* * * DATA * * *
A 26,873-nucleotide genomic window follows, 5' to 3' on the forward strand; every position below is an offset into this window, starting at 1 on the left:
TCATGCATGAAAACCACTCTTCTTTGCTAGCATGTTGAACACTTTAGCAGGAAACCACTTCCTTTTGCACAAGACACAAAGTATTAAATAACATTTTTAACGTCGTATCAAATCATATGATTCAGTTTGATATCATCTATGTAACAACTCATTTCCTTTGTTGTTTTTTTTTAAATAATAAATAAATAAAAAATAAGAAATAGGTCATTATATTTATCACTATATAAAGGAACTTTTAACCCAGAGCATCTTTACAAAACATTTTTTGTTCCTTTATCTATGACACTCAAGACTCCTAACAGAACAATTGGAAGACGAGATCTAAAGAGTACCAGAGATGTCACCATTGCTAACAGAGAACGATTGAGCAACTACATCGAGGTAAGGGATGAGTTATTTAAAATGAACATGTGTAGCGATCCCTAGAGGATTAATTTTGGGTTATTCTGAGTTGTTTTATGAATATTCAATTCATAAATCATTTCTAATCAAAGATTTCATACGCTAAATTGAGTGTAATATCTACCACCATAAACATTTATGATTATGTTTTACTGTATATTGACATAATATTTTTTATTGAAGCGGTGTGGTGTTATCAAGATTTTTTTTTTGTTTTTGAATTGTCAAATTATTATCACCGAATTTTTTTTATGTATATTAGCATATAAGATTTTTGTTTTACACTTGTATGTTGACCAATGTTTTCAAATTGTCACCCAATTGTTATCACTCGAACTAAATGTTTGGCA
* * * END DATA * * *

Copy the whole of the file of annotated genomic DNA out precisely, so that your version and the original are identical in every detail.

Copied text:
A 26,873-nucleotide genomic window follows, 5' to 3' on the forward strand; every position below is an offset into this window, starting at 1 on the left:
TCATGCATGAAAACCACTCTTCTTTGCTAGCATGTTGAACACTTTAGCAGGAAACCACTTCCTTTTGCACAAGACACAAAGTATTAAATAACATTTTTAACGTCGTATCAAATCATATGATTCAGTTTGATATCATCTATGTAACAACTCATTTCCTTTGTTGTTTTTTTTTAAATAATAAATAAATAAAAAATAAGAAATAGGTCATTATATTTATCACTATATAAAGGAACTTTTAACCCAGAGCATCTTTACAAAACATTTTTTGTTCCTTTATCTATGACACTCAAGACTCCTAACAGAACAATTGGAAGACGAGATCTAAAGAGTACCAGAGATGTCACCATTGCTAACAGAGAACGATTGAGCAACTACATCGAGGTAAGGGATGAGTTATTTAAAATGAACATGTGTAGCGATCCCTAGAGGATTAATTTTGGGTTATTCTGAGTTGTTTTATGAATATTCAATTCATAAATCATTTCTAATCAAAGATTTCATACGCTAAATTGAGTGTAATATCTACCACCATAAACATTTATGATTATGTTTTACTGTATATTGACATAATATTTTTTATTGAAGCGGTGTGGTGTTATCAAGATTTTTTTTTTGTTTTTGAATTGTCAAATTATTATCACCGAATTTTTTTTATGTATATTAGCATATAAGATTTTTGTTTTACACTTGTATGTTGACCAATGTTTTCAAATTGTCACCCAATTGTTATCACTCGAACTAAATGTTTGGCA